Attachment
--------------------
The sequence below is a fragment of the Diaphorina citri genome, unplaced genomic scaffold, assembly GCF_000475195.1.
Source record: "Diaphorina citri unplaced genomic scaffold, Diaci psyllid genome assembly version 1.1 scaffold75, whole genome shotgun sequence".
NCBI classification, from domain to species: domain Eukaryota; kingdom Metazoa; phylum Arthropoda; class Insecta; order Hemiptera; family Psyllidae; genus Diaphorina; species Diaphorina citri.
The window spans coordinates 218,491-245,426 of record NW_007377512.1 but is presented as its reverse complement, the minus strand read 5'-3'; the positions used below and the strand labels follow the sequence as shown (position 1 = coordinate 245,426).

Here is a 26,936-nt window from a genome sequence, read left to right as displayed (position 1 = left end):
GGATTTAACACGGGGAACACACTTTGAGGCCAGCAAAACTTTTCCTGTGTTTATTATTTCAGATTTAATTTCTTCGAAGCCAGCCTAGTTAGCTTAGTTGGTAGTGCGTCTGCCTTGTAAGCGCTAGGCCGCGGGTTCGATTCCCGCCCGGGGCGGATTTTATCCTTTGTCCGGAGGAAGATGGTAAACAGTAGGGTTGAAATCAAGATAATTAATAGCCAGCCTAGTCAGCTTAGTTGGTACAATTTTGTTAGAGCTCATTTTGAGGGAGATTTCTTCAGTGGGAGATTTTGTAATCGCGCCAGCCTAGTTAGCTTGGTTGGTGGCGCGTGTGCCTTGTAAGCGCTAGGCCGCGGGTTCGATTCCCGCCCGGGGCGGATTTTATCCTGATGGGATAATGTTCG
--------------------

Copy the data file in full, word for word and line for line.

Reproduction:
The sequence below is a fragment of the Diaphorina citri genome, unplaced genomic scaffold, assembly GCF_000475195.1.
Source record: "Diaphorina citri unplaced genomic scaffold, Diaci psyllid genome assembly version 1.1 scaffold75, whole genome shotgun sequence".
NCBI classification, from domain to species: domain Eukaryota; kingdom Metazoa; phylum Arthropoda; class Insecta; order Hemiptera; family Psyllidae; genus Diaphorina; species Diaphorina citri.
The window spans coordinates 218,491-245,426 of record NW_007377512.1 but is presented as its reverse complement, the minus strand read 5'-3'; the positions used below and the strand labels follow the sequence as shown (position 1 = coordinate 245,426).

Here is a 26,936-nt window from a genome sequence, read left to right as displayed (position 1 = left end):
GGATTTAACACGGGGAACACACTTTGAGGCCAGCAAAACTTTTCCTGTGTTTATTATTTCAGATTTAATTTCTTCGAAGCCAGCCTAGTTAGCTTAGTTGGTAGTGCGTCTGCCTTGTAAGCGCTAGGCCGCGGGTTCGATTCCCGCCCGGGGCGGATTTTATCCTTTGTCCGGAGGAAGATGGTAAACAGTAGGGTTGAAATCAAGATAATTAATAGCCAGCCTAGTCAGCTTAGTTGGTACAATTTTGTTAGAGCTCATTTTGAGGGAGATTTCTTCAGTGGGAGATTTTGTAATCGCGCCAGCCTAGTTAGCTTGGTTGGTGGCGCGTGTGCCTTGTAAGCGCTAGGCCGCGGGTTCGATTCCCGCCCGGGGCGGATTTTATCCTGATGGGATAATGTTCG